This might be an issue I have in general with SEC filings and US reporting. The US is very confident that their reporting standards are superior, yet I have trouble to easily match something as simple as the accounts receivable number on the balance sheet to its underlying constituents. Any annual report in Europe or Asia would just show it to you in a simple table.
Then there is the US and in this specific case Amazon. You have to look for at least four paragraphs of text to find the constituents of the ‘accounts receivable, net and other’ position. Yet, when you have found them, it still does not add up to the number on the balance sheet. I will just assume I am missing another obscure paragraph and I will analyze the financials on a high-level basis from the overall financial statements, especially since that is all we can do given the lack of financial data for each operational unit.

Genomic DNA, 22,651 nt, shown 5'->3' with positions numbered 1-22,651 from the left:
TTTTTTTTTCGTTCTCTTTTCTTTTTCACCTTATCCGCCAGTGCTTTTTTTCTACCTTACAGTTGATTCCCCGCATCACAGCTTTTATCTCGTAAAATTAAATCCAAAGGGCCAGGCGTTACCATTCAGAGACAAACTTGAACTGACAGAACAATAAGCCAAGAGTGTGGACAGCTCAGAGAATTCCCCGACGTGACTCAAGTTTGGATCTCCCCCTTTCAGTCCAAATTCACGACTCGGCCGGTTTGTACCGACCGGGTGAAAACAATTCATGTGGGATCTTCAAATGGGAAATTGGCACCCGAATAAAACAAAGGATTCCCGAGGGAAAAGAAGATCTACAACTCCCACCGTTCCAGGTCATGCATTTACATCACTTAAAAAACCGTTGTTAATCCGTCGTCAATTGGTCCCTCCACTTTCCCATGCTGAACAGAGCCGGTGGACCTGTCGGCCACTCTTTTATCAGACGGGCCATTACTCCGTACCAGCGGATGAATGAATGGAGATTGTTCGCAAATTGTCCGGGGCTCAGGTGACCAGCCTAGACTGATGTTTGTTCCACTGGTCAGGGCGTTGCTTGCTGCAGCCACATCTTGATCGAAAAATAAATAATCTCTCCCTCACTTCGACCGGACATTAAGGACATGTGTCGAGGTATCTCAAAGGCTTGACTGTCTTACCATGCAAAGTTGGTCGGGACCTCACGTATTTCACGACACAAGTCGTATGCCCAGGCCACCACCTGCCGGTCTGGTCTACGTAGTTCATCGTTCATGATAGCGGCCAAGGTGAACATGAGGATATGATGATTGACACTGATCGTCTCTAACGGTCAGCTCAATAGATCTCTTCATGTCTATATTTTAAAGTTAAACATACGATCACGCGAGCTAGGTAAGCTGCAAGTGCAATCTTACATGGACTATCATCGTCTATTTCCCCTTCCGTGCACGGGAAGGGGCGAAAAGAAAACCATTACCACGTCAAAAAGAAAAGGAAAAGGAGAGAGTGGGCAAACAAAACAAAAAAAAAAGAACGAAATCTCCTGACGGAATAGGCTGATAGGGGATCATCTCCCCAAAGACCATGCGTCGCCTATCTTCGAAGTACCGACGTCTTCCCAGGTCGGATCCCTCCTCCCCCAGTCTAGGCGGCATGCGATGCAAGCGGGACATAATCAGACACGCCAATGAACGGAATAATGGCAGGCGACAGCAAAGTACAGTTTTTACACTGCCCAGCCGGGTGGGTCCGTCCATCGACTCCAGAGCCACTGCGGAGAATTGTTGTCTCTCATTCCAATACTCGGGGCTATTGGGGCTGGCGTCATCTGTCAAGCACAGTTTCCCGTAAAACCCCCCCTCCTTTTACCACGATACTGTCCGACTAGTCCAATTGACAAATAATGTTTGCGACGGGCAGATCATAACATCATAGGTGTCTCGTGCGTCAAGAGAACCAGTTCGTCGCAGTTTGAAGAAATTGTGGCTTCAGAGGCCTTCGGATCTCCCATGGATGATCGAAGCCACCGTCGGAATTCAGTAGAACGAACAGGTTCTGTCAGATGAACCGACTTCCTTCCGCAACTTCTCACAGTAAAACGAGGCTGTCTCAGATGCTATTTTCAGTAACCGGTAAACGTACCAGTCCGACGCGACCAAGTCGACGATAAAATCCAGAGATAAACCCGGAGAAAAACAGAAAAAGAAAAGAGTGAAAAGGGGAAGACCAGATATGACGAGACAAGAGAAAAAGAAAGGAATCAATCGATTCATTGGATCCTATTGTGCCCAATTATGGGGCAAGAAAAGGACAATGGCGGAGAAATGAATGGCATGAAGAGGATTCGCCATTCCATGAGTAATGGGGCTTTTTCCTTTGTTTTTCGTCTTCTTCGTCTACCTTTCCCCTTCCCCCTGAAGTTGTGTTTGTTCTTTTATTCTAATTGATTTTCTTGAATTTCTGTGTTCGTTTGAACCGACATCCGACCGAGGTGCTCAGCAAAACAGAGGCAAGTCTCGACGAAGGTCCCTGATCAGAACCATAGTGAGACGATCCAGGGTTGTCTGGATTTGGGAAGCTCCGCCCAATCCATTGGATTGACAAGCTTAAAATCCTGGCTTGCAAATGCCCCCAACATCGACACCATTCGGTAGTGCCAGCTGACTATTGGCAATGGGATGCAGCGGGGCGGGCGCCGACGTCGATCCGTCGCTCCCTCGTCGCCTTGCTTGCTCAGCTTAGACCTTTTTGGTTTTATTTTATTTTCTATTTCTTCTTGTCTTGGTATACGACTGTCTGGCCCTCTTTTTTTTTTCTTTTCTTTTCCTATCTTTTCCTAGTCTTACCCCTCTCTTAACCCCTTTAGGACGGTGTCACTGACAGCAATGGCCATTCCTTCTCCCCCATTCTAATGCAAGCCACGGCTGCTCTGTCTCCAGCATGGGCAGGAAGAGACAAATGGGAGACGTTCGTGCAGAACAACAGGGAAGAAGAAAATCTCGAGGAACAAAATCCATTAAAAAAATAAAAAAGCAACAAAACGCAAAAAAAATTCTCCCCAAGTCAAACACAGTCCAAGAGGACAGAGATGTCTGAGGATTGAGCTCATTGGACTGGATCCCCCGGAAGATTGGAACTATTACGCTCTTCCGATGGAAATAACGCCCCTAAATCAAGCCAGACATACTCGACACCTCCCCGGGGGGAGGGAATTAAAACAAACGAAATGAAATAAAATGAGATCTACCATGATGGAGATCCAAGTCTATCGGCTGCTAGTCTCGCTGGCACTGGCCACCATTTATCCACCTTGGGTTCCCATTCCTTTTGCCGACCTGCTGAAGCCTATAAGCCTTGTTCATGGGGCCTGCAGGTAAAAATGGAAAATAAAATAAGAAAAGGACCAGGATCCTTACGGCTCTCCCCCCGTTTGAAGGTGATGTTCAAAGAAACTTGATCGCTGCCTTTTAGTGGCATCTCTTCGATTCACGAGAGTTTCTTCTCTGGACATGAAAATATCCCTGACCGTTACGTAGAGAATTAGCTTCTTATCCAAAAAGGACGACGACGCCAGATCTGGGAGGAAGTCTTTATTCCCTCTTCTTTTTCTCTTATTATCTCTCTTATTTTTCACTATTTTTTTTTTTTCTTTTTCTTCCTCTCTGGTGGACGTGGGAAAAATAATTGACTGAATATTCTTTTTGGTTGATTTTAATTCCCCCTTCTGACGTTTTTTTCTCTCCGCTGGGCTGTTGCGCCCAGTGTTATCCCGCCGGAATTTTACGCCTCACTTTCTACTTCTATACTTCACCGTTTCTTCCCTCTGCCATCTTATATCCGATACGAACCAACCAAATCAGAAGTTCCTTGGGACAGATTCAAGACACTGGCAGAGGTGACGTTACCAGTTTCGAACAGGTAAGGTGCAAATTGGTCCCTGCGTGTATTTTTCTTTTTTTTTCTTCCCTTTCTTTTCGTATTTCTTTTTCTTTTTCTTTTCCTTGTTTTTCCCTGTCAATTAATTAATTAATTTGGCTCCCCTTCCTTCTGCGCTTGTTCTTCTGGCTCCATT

Cash Cash Cash
Amazon knows how to inspire investors. Investors always say that profits are an opinion and cash flows are a fact. Amazon knows this and unlike other companies that start with the balance sheet or income statement in their reporting, Amazon starts with the cash flow statement. Amazon even goes as far as to state that their prime focus is on cash flows and they don’t really look at GAAP earnings:
“When forced to choose between optimizing the appearance of our GAAP accounting and maximizing the present value of future cash flows, we’ll take the cash flows”
Yet, while the cumulative cash flows are of course factual, the underlying allocation to operations, investing and financing activities is questionable. Amazon seems to admit this themselves and provides three(!) different free cash flow metrics. For 2019, the range of free cash flows provided is between $12.49 Billion and $25.83 Billion. The difference is explained by the way Amazon records its lease obligations as has already been covered by multiple journalists and bloggers.